Carpal Tunnel Syndrome (CTS) is the most common entrapment neuropathy presenting to the Orthopaedic outpatient department affecting between 5% - 16% of the population . Assessment of CTS depends on detailed history taking, clinical examination and nerve conduction studies (NCS). NCS have traditionally been viewed as the most effective method for the assessment of CTS; however, they carry a cost and often delay treatment due to additional waiting times. In any case, NCS however have limitations (such as false positive and false negative results) and so need to be interpreted alongside other clinical data; there is no single “gold standard” test in the diagnosis of CTS.
A questionnaire developed by Kamath and Stothard (2003) based on original work by Levine et al. (1993) has been shown to demonstrate a high sensitivity when compared to positive results from NCS    and outcome from carpal tunnel decompression surgery . The 9-item questionnaire is scored using an algorithm with items being weighted differently. This questionnaire however has only been assessed when being completed by a hand specialist and not used as a patient-completed questionnaire, thus limiting its potential application within primary care settings as a component of screening for CTS.
The aim of this study is to explore the positive and negative predictive validity of a clinician and patient-completed version of the CTQ against the outcome of subsequent NCS. A secondary aim is to explore the scoring algorithm through logistic regression.
2. Research Methods
100 consecutive patients attending an orthopaedic hand clinic with suspected Carpal Tunnel Syndrome (CTS) who met the inclusion criteria were selected for the study.
The cohort of participants for the current study was acquired through direct referral from either primary care (usually their own General Practitioner) or through secondary care via other specialist clinics. These patients were referred with the direct question as to whether they did, or did not have CTS. Power was determined through reviewing previous research including the original study carried out by Levine et al. (1993) exploring the use of a questionnaire in the assessment of CTS (n = 67). The questionnaire developed and evaluated by Kamath and Stothard (2003) included 107 consecutive patients referred into a hand clinic with suspected CTS, of whom 74 met the inclusion criteria and 16 were lost to follow up, giving a total sample size in that study of 58.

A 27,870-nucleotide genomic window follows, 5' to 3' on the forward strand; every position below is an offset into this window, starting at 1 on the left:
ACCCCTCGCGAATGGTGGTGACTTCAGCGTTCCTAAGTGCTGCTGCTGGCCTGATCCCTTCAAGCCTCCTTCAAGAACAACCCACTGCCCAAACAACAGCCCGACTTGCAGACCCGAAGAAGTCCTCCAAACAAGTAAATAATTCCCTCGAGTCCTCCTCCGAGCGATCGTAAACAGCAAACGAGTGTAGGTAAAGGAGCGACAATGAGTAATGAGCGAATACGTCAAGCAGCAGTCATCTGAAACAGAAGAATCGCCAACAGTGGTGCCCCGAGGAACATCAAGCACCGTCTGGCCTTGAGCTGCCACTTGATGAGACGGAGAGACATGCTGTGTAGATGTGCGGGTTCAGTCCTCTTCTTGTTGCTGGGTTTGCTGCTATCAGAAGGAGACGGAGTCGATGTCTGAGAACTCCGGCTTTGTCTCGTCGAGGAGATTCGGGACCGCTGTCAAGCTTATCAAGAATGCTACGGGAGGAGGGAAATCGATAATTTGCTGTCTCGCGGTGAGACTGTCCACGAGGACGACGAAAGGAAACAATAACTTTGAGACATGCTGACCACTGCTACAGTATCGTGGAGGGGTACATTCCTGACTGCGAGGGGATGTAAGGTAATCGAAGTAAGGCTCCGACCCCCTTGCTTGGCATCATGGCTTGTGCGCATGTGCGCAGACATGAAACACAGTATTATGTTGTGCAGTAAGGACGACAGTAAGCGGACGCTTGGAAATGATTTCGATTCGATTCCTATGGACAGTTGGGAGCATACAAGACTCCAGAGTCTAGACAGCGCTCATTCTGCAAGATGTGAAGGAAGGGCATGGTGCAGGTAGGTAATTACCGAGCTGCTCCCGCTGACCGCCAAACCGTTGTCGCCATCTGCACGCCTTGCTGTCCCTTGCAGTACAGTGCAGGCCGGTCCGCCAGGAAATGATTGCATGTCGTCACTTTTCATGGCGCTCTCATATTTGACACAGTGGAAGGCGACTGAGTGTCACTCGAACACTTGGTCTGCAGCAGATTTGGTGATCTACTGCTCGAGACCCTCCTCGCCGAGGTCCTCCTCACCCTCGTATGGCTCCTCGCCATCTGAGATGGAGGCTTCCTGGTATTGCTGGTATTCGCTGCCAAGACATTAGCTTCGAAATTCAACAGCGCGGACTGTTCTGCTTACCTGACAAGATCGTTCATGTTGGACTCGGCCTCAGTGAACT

2.2. Inclusion Criteria
· Those able to offer informed consent
· Patients having been referred with suspected Carpal Tunnel Syndrome
· Patient aged over 18 year (no upper age limit)
· Those patients who are suitable for NCS
2.3. Exclusion Criteria
· Peripheral Neuropathy including those diagnosed with Diabetes Mellitus
· Patients who have undergone renal transplant
· Previous Carpal Tunnel Decompression on the same side
· Those unable to give informed consent
· Those under the age of 18 years
Diagnosis of CTS in patients with diabetic neuropathy is difficult as the two conditions may affect the median nerve in a similar way. Renal transplant patients (often requiring more involved surgery including the removal of amyloid tissue) and pregnant patients were also excluded. Carpal tunnel syndrome can recur but it is rare and this may well complicate matters; in any case all patients returning to an orthopaedic clinic with recurrence of symptoms would normally require repeat NCS.
Prior to the commencement of the clinic, notes were reviewed and those meeting the inclusion criteria were selected. Those patients deemed appropriate for the study were provided with a patient information leaflet and questionnaire. It was made specifically clear at this point that their decision to consent to the study would have no bearing on the outcome of their clinic appointment.
2.4. Study Site
All patients were seen within the orthopaedic outpatient department at Torbay and South Devon NHS Foundation Trust (2014-15).